Wednesday, March 11, 2015

3-11-15 Wednesday Warm-up
7:45 AM

3-11-15 Wednesday Warm-up

Artwork © Kezrek, All Rights Reserved -
Story and Characters © Corey Blankenship, All Rights Reserved 
Brought to you by Four Fools Press: “Crazy Good Stories”
We delved too deep.

Water threatened to crush us in its Olympian jaws. We had passed thousands of meters into the Abyssal region of the sea. We were alone in an ever-blinding dark. I expected the Ferryman to come and ask how we had strayed so far from the land of the living. Only ghosts lived here.

Or so we thought.

Flickers and sudden swirls of light danced before our eyes. We had dared to kill the external lamps and behold the wonders etching life in a dead realm. The specters haunted the hull of our ship, darting closer and then blinking out of existence. How many countless gossamer tentacles stroked our vessel ponderously. The image of encircling suction cups gripped my heart as it did our phantom ship, adrift in my imagination. I shook my head. We only had meters until we reached the labyrinth of fissures and tunnels that lead into the crust. Perhaps the gates would be open and we would be the first living eyes to peer into the underworld.

The ghostly chorus of bioluminescence struck a grand finale and then vanished. Our pale floodlights groped through silty ichor. We felt truly alone once more. The barren teeth of the first stone fixture pierced the gloom before our viewport. I noted the temperature gauge for external "atmosphere" started to climb. We neared the basin. Amid the bony spurs, a wide, oval waterfront opened before us. The curved depression held a milky surface. Wide, flat, and mysterious, these submarine lakes marked our real target. The long fins of our vessel dipped into the opal waters, bouncing as ripples cascaded in front of our lens. The hull lifted as the dense waves cradled her husk. Our calculations had been correct. The unterseemeer* had been deep enough. Our Lady of Lozenor took her maiden voyage into a brine pool.

Black gave way to white. The liquid crusted and filmed whatever came into its touch. Soon the glass appeared to be no more than the exterior of a milk glass. I feared crashing, but our pilot continued forward. The sonar began its disembodied piping. We proceeded to its tune, confident only that we would not run aground so long as the fluted sounds rung true. Two seas below the surface of the world and we might find it at last.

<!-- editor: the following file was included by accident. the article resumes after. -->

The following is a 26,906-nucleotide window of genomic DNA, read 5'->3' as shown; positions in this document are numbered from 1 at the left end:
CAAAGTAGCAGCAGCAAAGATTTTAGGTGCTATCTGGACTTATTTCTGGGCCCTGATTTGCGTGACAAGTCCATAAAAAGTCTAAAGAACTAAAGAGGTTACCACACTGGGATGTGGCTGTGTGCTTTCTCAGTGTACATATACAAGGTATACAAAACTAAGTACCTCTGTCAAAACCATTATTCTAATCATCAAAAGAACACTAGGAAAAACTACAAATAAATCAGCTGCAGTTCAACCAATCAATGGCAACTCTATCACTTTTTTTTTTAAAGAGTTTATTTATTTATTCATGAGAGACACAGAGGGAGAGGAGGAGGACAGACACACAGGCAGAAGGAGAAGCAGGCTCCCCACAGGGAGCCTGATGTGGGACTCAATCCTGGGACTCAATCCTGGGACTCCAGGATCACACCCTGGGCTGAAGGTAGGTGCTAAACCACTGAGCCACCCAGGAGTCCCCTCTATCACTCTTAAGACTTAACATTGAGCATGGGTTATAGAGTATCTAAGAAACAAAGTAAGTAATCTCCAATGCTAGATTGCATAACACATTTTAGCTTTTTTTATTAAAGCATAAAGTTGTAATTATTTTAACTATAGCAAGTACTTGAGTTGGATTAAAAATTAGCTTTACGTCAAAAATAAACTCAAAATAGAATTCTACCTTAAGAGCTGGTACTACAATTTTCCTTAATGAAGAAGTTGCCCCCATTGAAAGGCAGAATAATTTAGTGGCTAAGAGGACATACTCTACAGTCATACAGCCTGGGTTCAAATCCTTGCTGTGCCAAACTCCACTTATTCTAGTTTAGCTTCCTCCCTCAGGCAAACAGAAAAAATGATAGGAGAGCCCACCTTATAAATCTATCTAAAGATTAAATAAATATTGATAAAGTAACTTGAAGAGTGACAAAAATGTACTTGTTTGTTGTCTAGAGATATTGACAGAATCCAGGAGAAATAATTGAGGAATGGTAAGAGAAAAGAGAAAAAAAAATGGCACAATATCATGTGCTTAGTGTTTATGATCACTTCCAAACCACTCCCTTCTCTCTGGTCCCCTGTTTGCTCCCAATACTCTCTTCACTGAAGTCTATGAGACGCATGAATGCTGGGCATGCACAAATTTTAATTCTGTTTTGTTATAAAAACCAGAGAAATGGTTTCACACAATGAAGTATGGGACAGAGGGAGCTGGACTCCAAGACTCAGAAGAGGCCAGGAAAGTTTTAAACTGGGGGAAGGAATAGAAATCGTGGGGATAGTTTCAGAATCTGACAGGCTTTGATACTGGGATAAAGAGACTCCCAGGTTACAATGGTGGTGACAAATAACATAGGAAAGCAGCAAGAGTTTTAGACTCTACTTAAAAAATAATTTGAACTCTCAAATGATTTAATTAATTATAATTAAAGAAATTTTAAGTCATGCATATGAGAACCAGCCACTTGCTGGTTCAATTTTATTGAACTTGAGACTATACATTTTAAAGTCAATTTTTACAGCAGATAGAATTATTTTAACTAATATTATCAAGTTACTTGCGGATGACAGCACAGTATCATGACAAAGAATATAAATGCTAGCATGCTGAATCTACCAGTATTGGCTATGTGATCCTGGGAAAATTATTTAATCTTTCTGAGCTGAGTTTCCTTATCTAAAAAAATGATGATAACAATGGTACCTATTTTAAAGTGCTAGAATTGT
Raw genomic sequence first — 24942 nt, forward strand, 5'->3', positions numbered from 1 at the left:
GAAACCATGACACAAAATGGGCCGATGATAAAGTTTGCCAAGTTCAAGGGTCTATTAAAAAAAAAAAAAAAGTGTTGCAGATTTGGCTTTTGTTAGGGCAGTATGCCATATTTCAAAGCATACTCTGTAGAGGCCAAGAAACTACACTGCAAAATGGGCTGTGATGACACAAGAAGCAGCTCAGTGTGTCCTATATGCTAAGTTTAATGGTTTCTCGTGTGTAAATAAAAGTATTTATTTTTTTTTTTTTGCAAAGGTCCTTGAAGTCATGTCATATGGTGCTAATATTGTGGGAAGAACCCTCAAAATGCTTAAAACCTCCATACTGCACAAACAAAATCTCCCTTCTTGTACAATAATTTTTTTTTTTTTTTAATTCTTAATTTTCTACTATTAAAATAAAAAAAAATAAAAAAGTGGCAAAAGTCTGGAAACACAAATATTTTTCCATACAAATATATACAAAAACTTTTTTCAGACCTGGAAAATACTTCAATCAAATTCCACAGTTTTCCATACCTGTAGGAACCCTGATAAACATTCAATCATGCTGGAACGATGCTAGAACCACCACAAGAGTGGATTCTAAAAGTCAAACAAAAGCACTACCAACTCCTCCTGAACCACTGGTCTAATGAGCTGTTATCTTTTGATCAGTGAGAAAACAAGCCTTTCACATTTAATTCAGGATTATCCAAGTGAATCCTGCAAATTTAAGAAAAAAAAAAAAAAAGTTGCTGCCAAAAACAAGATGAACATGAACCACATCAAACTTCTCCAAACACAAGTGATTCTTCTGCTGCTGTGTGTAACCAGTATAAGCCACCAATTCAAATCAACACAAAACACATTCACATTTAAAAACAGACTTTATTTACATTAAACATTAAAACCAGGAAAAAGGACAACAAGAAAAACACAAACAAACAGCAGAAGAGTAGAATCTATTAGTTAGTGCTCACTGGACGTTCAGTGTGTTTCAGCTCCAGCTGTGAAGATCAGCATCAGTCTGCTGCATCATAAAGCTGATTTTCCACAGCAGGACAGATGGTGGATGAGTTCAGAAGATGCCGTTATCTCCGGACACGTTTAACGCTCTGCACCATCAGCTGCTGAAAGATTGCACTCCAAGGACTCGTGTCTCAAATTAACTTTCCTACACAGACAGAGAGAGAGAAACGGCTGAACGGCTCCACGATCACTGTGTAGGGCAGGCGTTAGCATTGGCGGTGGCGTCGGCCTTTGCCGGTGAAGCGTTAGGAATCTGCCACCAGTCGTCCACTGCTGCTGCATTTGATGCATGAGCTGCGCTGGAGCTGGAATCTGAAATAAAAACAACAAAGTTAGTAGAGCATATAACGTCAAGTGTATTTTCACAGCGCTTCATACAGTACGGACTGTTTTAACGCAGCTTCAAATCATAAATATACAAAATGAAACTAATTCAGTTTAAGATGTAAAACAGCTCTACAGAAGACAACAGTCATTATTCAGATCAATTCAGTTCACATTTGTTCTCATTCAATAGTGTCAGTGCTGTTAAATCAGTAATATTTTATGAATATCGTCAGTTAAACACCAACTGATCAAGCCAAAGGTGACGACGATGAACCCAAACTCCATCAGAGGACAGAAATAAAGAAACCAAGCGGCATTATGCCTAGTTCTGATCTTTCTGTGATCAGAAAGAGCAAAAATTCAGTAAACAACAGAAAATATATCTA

Lost Lozenor.

The pings pulsed through our vessel like a terrible toothache. My skull screamed with each passing wave. I was sure the pearly water churned with each blast of the invisible organ. I wondered if the venture was a mistake. It couldn't be. Our Lady had been the perfection of knowledge, drawn from the hidden wisdom of our realms. The beautiful fusion of science and secrets. The maps, once stitched together, immaculate. The guiding light burned clear. So did our lamps. The murky depths disappeared into dazzling clarity. Valleys unfolded between rhythmic hills. Towers dwelled amid the roots of the aforeseen mountains. The pool receded down into a long, ever deeper tunnel. Wide libraries of forgotten secrets huddled further ahead, in life far more vivid and inviting than in picture. So much lost knowledge would be ours! I nearly threw open the hatch in my excitement, like a man who rises to the crow's nest upon seeing land.


The captain made a ritual maneuver. He sounded the depths to begin mapping. The cacophony echoed from the mountains, across the hills, through the towers, down into the tunnel, and within my skull. The pealing ripped at the roots of my teeth. Oh, if only such ghastly ruckus was unneeded! The jackal screams dwindled into pianissimo and then beyond all human recognition. The cartographer scribed faithfully as if the sound persisted. My mental pain did persist. We made to embark toward the first outcroppings. The gates so clearly sealed and the windows sightless. How long had they sat gaping into the sea with no candle to warm them? How they blushed at our phantasmagorical illumination! I stared into them and they into me. Thin script whorled and spun before my eyes. The scrolls called from their sunken tomb.

Lozenor would see light once more.

Then, from the depths of the tube, came a keening. As if in answer to our song the grave sang. First a whisper, waxing then waning. Then a proper roar un-restraining. The vessel shook! Our Lady cried at the audible molestation! The very molecules of air and water howled in horror. My mind enflamed with hellish fifes and drums complaining. A crewman had to peel my hands from wrestling open the door.

Lozenor mocked our coming.

The mountains lifted from their bed. The captain swiftly pushed the vessel's prow toward the milky ceiling. Our escape. We plunged into the whitewash with sudden fury. The thrash of shrieks and constant pinging kept my brain ringing. Banging. Screaming. I cursed the lot who left long-lost Lozenor. They strapped me in my chair, eyes locked to the viewport before me. The basin pool spat us out in rage, fleeing long lost Lozenor. The tendrils of the ghost lights claimed us, grasped us, maimed us. Soon the Abyss would blind my gaze, stealing away all vision of Lozenor. I longed to see one last glimpse of lovely city beneath two seas. I tore at my restraints and twisted until my eye strained to stern's bubbled glass. What I saw made cold seep into my soul.

I saw the Lord of Lozenor.

Mountain-mawed, valley-gummed, abyss-throated, daemon-shouting God of yore. My mind un-lidded, and I cried unbidden in the tongue of Lozenor, and then spoke no more.

Ia! Ia! Loze-Shinithor!

*Literally "Undersea Lake"


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